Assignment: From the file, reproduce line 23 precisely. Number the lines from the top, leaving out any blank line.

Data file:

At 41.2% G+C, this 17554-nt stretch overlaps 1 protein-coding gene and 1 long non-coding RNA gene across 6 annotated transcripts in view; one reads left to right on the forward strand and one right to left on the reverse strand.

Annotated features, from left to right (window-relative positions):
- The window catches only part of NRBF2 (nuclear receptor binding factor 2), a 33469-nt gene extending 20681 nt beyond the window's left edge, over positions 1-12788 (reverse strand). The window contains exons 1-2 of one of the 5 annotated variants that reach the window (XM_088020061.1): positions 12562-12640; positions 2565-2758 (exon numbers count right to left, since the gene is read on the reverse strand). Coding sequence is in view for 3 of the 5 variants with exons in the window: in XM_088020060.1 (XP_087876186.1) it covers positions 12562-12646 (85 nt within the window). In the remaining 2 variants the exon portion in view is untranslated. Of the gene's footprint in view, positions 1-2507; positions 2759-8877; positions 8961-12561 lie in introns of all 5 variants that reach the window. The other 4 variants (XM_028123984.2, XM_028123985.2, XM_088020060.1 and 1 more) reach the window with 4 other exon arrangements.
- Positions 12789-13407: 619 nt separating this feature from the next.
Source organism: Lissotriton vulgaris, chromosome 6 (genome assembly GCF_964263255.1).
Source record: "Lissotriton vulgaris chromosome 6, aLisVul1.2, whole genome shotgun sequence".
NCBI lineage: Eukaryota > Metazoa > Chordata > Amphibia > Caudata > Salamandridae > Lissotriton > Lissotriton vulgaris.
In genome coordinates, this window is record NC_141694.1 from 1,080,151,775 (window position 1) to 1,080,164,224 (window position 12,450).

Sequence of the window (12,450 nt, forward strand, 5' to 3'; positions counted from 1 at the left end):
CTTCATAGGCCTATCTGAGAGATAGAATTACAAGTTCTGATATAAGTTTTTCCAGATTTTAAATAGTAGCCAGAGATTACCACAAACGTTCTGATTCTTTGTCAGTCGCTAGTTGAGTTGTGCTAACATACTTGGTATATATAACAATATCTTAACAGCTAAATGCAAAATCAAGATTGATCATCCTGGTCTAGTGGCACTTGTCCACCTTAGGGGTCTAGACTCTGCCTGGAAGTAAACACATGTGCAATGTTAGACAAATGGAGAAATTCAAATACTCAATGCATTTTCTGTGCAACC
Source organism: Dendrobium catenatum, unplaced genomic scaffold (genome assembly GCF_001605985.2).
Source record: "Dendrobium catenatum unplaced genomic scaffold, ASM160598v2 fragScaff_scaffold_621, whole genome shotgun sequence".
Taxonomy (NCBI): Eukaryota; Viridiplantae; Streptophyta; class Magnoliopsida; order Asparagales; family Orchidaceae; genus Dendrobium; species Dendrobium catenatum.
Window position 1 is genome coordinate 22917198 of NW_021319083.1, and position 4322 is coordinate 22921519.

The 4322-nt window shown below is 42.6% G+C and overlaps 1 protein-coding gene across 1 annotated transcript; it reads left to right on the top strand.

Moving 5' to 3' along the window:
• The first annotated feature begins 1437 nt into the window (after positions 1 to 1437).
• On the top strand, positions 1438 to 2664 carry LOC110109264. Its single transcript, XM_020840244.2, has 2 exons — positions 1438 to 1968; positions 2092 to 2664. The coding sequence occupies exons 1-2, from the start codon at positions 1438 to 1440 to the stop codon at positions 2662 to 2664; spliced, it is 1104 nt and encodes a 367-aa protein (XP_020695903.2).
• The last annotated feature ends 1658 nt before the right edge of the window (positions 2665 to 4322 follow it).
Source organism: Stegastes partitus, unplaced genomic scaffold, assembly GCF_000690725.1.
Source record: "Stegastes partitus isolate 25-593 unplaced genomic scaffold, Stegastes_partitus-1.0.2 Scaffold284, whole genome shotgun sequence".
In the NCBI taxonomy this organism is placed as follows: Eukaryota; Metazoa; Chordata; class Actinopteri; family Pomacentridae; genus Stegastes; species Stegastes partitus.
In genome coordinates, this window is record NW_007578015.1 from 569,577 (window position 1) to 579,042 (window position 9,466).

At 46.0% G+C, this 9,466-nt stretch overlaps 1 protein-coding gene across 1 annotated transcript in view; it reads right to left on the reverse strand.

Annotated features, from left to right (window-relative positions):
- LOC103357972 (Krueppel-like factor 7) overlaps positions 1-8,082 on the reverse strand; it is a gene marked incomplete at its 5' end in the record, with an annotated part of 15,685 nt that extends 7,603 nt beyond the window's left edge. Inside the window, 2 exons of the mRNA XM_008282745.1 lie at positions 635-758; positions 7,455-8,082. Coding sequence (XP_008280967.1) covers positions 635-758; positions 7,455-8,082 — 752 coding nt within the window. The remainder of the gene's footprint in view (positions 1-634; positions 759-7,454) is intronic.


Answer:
In genome coordinates, this window is record NW_007578015.1 from 569,577 (window position 1) to 579,042 (window position 9,466).